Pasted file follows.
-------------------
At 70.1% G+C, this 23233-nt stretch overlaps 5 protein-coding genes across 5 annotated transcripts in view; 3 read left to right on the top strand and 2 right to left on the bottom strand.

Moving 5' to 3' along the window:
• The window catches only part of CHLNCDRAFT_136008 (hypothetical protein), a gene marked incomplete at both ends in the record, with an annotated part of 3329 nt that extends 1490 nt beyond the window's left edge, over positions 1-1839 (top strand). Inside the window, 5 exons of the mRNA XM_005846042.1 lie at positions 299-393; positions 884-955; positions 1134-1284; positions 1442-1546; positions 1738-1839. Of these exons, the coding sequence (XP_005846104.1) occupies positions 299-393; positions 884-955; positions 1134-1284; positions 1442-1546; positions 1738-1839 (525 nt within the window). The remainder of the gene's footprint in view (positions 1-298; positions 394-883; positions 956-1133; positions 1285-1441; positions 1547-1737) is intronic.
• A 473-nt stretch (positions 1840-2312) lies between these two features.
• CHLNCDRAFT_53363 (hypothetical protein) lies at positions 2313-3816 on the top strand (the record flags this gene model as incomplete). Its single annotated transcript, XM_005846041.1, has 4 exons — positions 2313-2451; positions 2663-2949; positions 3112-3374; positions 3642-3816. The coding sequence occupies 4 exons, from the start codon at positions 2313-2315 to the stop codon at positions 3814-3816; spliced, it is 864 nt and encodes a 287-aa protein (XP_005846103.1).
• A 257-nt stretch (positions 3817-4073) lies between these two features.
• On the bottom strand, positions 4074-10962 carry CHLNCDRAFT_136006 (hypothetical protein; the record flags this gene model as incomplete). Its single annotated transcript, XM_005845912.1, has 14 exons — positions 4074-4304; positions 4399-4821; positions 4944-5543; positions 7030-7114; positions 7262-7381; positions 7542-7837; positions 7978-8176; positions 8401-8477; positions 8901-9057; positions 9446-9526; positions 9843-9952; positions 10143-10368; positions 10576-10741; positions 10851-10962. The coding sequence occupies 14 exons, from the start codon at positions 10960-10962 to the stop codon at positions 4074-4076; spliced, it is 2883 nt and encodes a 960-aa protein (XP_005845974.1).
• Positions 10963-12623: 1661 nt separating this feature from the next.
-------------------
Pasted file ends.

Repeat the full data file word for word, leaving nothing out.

At 70.1% G+C, this 23233-nt stretch overlaps 5 protein-coding genes across 5 annotated transcripts in view; 3 read left to right on the top strand and 2 right to left on the bottom strand.

Moving 5' to 3' along the window:
• The window catches only part of CHLNCDRAFT_136008 (hypothetical protein), a gene marked incomplete at both ends in the record, with an annotated part of 3329 nt that extends 1490 nt beyond the window's left edge, over positions 1-1839 (top strand). Inside the window, 5 exons of the mRNA XM_005846042.1 lie at positions 299-393; positions 884-955; positions 1134-1284; positions 1442-1546; positions 1738-1839. Of these exons, the coding sequence (XP_005846104.1) occupies positions 299-393; positions 884-955; positions 1134-1284; positions 1442-1546; positions 1738-1839 (525 nt within the window). The remainder of the gene's footprint in view (positions 1-298; positions 394-883; positions 956-1133; positions 1285-1441; positions 1547-1737) is intronic.
• A 473-nt stretch (positions 1840-2312) lies between these two features.
• CHLNCDRAFT_53363 (hypothetical protein) lies at positions 2313-3816 on the top strand (the record flags this gene model as incomplete). Its single annotated transcript, XM_005846041.1, has 4 exons — positions 2313-2451; positions 2663-2949; positions 3112-3374; positions 3642-3816. The coding sequence occupies 4 exons, from the start codon at positions 2313-2315 to the stop codon at positions 3814-3816; spliced, it is 864 nt and encodes a 287-aa protein (XP_005846103.1).
• A 257-nt stretch (positions 3817-4073) lies between these two features.
• On the bottom strand, positions 4074-10962 carry CHLNCDRAFT_136006 (hypothetical protein; the record flags this gene model as incomplete). Its single annotated transcript, XM_005845912.1, has 14 exons — positions 4074-4304; positions 4399-4821; positions 4944-5543; positions 7030-7114; positions 7262-7381; positions 7542-7837; positions 7978-8176; positions 8401-8477; positions 8901-9057; positions 9446-9526; positions 9843-9952; positions 10143-10368; positions 10576-10741; positions 10851-10962. The coding sequence occupies 14 exons, from the start codon at positions 10960-10962 to the stop codon at positions 4074-4076; spliced, it is 2883 nt and encodes a 960-aa protein (XP_005845974.1).
• Positions 10963-12623: 1661 nt separating this feature from the next.